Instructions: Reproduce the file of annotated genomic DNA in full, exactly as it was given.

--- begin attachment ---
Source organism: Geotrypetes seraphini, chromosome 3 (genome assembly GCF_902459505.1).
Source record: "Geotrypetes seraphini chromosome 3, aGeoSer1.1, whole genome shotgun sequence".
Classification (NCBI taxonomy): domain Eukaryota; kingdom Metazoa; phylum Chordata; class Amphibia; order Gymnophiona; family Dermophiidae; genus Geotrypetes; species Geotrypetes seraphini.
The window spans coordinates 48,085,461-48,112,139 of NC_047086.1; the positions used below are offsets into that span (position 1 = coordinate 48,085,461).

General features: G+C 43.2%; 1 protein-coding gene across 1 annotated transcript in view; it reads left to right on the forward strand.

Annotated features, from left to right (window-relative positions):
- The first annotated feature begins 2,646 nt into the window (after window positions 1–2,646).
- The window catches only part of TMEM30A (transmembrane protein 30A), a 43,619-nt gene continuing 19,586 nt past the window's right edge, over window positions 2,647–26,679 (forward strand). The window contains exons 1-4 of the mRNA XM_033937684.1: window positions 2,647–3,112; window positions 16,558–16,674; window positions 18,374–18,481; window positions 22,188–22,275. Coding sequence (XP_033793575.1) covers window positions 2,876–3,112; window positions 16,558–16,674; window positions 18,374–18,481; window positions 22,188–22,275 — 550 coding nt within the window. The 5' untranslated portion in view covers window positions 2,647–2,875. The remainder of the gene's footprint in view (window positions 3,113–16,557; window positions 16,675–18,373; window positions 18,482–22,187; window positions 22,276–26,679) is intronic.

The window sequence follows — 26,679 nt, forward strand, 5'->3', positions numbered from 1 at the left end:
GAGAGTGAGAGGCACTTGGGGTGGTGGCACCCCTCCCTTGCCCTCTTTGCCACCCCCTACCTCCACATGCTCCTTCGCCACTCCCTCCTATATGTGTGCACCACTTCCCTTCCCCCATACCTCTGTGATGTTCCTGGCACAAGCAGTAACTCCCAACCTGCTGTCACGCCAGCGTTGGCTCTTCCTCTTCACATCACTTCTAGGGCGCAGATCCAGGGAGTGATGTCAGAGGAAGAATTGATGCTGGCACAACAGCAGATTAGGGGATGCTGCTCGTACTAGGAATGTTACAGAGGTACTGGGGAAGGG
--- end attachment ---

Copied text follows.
Source organism: Geotrypetes seraphini, chromosome 3 (genome assembly GCF_902459505.1).
Source record: "Geotrypetes seraphini chromosome 3, aGeoSer1.1, whole genome shotgun sequence".
Classification (NCBI taxonomy): domain Eukaryota; kingdom Metazoa; phylum Chordata; class Amphibia; order Gymnophiona; family Dermophiidae; genus Geotrypetes; species Geotrypetes seraphini.
The window spans coordinates 48,085,461-48,112,139 of NC_047086.1; the positions used below are offsets into that span (position 1 = coordinate 48,085,461).

General features: G+C 43.2%; 1 protein-coding gene across 1 annotated transcript in view; it reads left to right on the forward strand.

Annotated features, from left to right (window-relative positions):
- The first annotated feature begins 2,646 nt into the window (after window positions 1–2,646).
- The window catches only part of TMEM30A (transmembrane protein 30A), a 43,619-nt gene continuing 19,586 nt past the window's right edge, over window positions 2,647–26,679 (forward strand). The window contains exons 1-4 of the mRNA XM_033937684.1: window positions 2,647–3,112; window positions 16,558–16,674; window positions 18,374–18,481; window positions 22,188–22,275. Coding sequence (XP_033793575.1) covers window positions 2,876–3,112; window positions 16,558–16,674; window positions 18,374–18,481; window positions 22,188–22,275 — 550 coding nt within the window. The 5' untranslated portion in view covers window positions 2,647–2,875. The remainder of the gene's footprint in view (window positions 3,113–16,557; window positions 16,675–18,373; window positions 18,482–22,187; window positions 22,276–26,679) is intronic.

The window sequence follows — 26,679 nt, forward strand, 5'->3', positions numbered from 1 at the left end:
GAGAGTGAGAGGCACTTGGGGTGGTGGCACCCCTCCCTTGCCCTCTTTGCCACCCCCTACCTCCACATGCTCCTTCGCCACTCCCTCCTATATGTGTGCACCACTTCCCTTCCCCCATACCTCTGTGATGTTCCTGGCACAAGCAGTAACTCCCAACCTGCTGTCACGCCAGCGTTGGCTCTTCCTCTTCACATCACTTCTAGGGCGCAGATCCAGGGAGTGATGTCAGAGGAAGAATTGATGCTGGCACAACAGCAGATTAGGGGATGCTGCTCGTACTAGGAATGTTACAGAGGTACTGGGGAAGGG